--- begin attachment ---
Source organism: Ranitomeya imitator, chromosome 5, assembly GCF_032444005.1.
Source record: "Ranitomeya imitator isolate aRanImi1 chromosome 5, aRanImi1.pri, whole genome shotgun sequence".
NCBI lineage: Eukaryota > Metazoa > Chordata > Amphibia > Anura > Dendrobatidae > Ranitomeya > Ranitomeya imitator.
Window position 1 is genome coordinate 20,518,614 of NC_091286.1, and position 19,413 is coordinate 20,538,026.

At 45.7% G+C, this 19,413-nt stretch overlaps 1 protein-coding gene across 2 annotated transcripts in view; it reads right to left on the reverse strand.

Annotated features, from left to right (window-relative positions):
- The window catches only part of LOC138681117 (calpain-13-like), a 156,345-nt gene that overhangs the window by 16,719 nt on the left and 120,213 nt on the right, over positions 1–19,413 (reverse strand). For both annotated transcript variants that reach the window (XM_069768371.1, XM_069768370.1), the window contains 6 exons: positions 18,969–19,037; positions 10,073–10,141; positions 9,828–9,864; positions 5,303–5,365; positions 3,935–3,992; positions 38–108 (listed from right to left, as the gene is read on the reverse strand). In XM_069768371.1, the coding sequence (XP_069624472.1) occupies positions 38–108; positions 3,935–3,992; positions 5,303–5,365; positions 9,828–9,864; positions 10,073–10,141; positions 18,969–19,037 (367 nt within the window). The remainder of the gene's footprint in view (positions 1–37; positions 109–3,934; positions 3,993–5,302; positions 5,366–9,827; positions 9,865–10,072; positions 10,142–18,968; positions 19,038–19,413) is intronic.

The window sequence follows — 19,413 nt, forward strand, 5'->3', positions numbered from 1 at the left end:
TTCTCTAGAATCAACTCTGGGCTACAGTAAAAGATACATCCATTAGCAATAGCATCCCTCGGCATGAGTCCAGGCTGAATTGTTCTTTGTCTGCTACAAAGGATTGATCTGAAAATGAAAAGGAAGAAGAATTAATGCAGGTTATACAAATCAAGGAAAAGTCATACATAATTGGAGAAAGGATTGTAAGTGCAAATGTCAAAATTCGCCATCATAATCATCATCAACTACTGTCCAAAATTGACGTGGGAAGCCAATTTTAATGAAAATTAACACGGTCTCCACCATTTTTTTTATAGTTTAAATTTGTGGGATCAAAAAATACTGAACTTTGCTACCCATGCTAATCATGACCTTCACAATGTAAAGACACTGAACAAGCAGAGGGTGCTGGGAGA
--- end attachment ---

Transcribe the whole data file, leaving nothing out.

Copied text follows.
Source organism: Ranitomeya imitator, chromosome 5, assembly GCF_032444005.1.
Source record: "Ranitomeya imitator isolate aRanImi1 chromosome 5, aRanImi1.pri, whole genome shotgun sequence".
NCBI lineage: Eukaryota > Metazoa > Chordata > Amphibia > Anura > Dendrobatidae > Ranitomeya > Ranitomeya imitator.
Window position 1 is genome coordinate 20,518,614 of NC_091286.1, and position 19,413 is coordinate 20,538,026.

At 45.7% G+C, this 19,413-nt stretch overlaps 1 protein-coding gene across 2 annotated transcripts in view; it reads right to left on the reverse strand.

Annotated features, from left to right (window-relative positions):
- The window catches only part of LOC138681117 (calpain-13-like), a 156,345-nt gene that overhangs the window by 16,719 nt on the left and 120,213 nt on the right, over positions 1–19,413 (reverse strand). For both annotated transcript variants that reach the window (XM_069768371.1, XM_069768370.1), the window contains 6 exons: positions 18,969–19,037; positions 10,073–10,141; positions 9,828–9,864; positions 5,303–5,365; positions 3,935–3,992; positions 38–108 (listed from right to left, as the gene is read on the reverse strand). In XM_069768371.1, the coding sequence (XP_069624472.1) occupies positions 38–108; positions 3,935–3,992; positions 5,303–5,365; positions 9,828–9,864; positions 10,073–10,141; positions 18,969–19,037 (367 nt within the window). The remainder of the gene's footprint in view (positions 1–37; positions 109–3,934; positions 3,993–5,302; positions 5,366–9,827; positions 9,865–10,072; positions 10,142–18,968; positions 19,038–19,413) is intronic.

The window sequence follows — 19,413 nt, forward strand, 5'->3', positions numbered from 1 at the left end:
TTCTCTAGAATCAACTCTGGGCTACAGTAAAAGATACATCCATTAGCAATAGCATCCCTCGGCATGAGTCCAGGCTGAATTGTTCTTTGTCTGCTACAAAGGATTGATCTGAAAATGAAAAGGAAGAAGAATTAATGCAGGTTATACAAATCAAGGAAAAGTCATACATAATTGGAGAAAGGATTGTAAGTGCAAATGTCAAAATTCGCCATCATAATCATCATCAACTACTGTCCAAAATTGACGTGGGAAGCCAATTTTAATGAAAATTAACACGGTCTCCACCATTTTTTTTATAGTTTAAATTTGTGGGATCAAAAAATACTGAACTTTGCTACCCATGCTAATCATGACCTTCACAATGTAAAGACACTGAACAAGCAGAGGGTGCTGGGAGA